Posted on behalf of Wendee Holtcamp, blogging for Nature aboard the research vessel Thomas G. Thompson
After leaving the Pribilofs, we cruised west and sampled near the largest submarine canyon in the world, Zhemchug Canyon; it’s 20% wider and deeper than Arizona’s Grand Canyon, dropping vertically more than 2,600 meters below the continental shelf. We also saw a walrus, an extremely rare sight in the open ocean. But the talk of the Thompson in the past two days has been the huge spike in chlorophyll – a “subsurface chlorophyll max” – at two stations on the MN (St. Matthews to Nunivak) transect. This means that phytoplankton – algae, cyanobacteria, or diatoms – are growing, fueling the food web. “Science is so daggone cool!” University of Alaska-Fairbanks doctoral student Jessica Cross said, as we watched it happen.
As the CTD descends undersea, a light beam excites chlorophyll in any phytoplankton encountered. The sensor records a fluorescence value, which we see on the computer on board. For most of the cruise, fluorescence has been minimal, suggesting low phytoplankton biomass in the water. This spike is ten times previous levels.
“It’s off the chart,” NOAA oceanographer Nancy Kachel exclaims, as we watched data lines drawn on the screen. She shows me how the lines reveal the chlorophyll max near the pycnocline, in which colder, saltier water lies below and warmer, less salty water above. Salt makes water freeze at lower temperature so I’m using relative terms here – much of the water is around -1.7°C. The CTD trace also shows salinity, light, and oxygen – which peaks near the bloom due to photosynthesis.
Because of this year’s late ice melt, the spring bloom occurred early and sank to the ocean floor. So, why this chlorophyll spike here and now? As it turns out, we’re on the Bering Sea shelf’s outer domain and currents convey higher nutrient water up the slope onto the shelf. Kachel calls it the “green belt;” the three other chlorophyll spikes we have seen during this cruise also occurred at stations on this outer shelf. Kachel tells me that they tend to see more of a subsurface chlorophyll max in the north – a little-studied area of the Bering Sea, since it’s often ice-covered.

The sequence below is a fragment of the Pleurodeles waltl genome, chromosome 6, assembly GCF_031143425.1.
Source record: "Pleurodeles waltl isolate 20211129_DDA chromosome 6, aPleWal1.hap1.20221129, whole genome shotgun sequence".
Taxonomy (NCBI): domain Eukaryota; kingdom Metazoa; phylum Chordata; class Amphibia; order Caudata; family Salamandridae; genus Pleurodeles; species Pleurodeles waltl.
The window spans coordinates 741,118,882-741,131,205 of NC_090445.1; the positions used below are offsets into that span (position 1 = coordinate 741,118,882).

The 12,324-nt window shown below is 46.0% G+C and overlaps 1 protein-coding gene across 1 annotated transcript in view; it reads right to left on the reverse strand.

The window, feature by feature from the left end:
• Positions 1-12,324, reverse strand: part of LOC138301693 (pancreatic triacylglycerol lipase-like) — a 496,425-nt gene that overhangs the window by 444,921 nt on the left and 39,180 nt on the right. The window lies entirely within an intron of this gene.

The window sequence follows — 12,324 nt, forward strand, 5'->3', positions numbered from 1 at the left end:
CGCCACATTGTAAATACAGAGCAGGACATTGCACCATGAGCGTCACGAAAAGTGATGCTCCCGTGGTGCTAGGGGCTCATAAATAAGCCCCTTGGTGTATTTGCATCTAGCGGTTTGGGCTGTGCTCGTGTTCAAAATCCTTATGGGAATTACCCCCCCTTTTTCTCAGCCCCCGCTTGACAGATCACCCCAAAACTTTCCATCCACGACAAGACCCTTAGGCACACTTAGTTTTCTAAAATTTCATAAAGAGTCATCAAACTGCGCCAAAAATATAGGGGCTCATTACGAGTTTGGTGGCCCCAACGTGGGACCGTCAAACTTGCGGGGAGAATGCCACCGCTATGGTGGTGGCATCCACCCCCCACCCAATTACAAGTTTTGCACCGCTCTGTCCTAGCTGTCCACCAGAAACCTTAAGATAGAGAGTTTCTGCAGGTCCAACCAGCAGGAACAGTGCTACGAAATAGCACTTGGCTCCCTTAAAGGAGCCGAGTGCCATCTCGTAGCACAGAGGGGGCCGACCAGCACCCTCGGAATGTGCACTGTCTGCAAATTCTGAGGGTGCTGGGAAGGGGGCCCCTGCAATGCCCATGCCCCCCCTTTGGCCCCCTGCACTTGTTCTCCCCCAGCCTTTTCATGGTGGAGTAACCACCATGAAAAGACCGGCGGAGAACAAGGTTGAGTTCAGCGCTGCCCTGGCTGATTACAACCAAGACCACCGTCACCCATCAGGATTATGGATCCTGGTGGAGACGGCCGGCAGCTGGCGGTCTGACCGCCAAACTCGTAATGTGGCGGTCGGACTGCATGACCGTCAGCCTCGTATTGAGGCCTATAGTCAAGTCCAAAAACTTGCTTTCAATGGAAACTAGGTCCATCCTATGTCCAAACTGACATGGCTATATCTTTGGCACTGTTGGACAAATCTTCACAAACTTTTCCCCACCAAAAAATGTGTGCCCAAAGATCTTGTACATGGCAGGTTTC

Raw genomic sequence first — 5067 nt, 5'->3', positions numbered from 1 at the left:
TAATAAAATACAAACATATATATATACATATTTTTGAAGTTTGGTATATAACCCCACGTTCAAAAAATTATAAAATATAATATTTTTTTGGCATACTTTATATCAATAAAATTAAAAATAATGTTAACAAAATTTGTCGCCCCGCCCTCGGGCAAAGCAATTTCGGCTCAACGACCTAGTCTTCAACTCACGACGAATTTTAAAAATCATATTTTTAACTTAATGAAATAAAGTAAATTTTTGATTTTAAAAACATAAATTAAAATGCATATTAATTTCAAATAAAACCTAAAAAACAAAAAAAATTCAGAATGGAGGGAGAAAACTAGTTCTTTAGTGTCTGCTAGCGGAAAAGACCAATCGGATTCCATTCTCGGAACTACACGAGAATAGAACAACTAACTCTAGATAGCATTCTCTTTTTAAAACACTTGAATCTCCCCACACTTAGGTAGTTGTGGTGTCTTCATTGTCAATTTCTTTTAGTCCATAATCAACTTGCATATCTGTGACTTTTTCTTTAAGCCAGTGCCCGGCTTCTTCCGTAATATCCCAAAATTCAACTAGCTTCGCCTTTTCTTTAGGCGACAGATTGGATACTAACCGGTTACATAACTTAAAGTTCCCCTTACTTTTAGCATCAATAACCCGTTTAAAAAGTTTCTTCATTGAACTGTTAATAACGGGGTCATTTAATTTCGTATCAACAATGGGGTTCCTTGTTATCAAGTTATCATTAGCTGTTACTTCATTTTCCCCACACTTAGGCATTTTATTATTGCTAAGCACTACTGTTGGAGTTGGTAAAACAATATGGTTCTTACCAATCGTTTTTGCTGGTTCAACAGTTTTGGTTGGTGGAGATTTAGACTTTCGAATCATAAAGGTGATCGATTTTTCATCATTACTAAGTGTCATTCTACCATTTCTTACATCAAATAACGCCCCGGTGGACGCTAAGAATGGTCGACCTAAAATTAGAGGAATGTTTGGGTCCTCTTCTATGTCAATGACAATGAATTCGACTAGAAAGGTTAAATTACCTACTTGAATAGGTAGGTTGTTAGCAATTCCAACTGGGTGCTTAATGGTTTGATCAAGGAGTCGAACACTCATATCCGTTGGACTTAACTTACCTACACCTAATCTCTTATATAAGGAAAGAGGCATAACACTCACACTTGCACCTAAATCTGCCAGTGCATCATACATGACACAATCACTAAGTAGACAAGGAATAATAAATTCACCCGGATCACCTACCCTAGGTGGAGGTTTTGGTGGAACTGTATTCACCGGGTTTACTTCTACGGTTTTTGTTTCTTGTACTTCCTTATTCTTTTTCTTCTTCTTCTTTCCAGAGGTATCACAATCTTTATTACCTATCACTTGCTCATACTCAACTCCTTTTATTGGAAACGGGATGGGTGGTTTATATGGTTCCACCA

University of Maryland professor Diane Stoecker shows me water from the high-chlorophyll station under a microscope. She sees more diatoms– large phytoplankton – and more microzooplankton, single-cell ciliates and dinoflagellates, than previous stations; presumably they’re feeding on the bounty. Larger zooplankton such as copepods, amphipods, larval fish, and krill eat microzooplankton, and they are important intermediate links in the food web. Stoecker finds microzooplankton interesting in their own right, especially since some, called mixotrophs, can photosynthesize by eating phytoplankton and co-opting their chloroplasts. In addition, “They use the waste products to build more biomass,” she says. “Modelers don’t like them because they complicate things. But I like complications.” Did you know single cell organisms poop? Stoecker jokingly calls them micropoops.
On board, Stoecker studies the grazing rates of microzooplankton on phytoplankton. She gathers up seawater every morning, and creates a two-way cross experiment –high and low numbers of microzooplankton, with and without added nutrients – inside an incubator on deck. After 24 hours, she filters the water, measures phytoplankton, and compares to values at time-zero. Like most scientists here, she’s interested in how changes in the sea ice cover will impact her study organisms.
What are these ‘nutrients’ spoken of? Cross has a great explanation. “Nutrients are like LEGO bricks,” she explains. “Nitrates, phosphates, silicates, ammonium, and carbon dioxide are building blocks of living organisms.” When sunlight and nutrients meet, phytoplankton puts the building blocks together, and life flourishes. Clear, blue water is an oceanic desert. An influx of nutrients makes phytoplankton grow, so increasing the water’s turbidity.
Cross studies carbonate chemistry, ocean acidification, and the relative importance of various masses of water across the shelf, such as where rivers dump nutrients into the ocean, and where deep basin water upwells up the slope – as happened here. After algae blooms sink, bacteria eventually break cells down into nutrient building blocks, where it eventually gets recirculated in currents. One scientific team on board catches this “marine snow” of sinking particles in sediment traps to study nutrient cycling; I will cover this in an upcoming post.
Images: (Top) Diatoms and (Bottom) Laboea aka “ice cream cone” microzooplankton / Diane Stoecker (Middle) Nancy Kachel / Wendee Holtcamp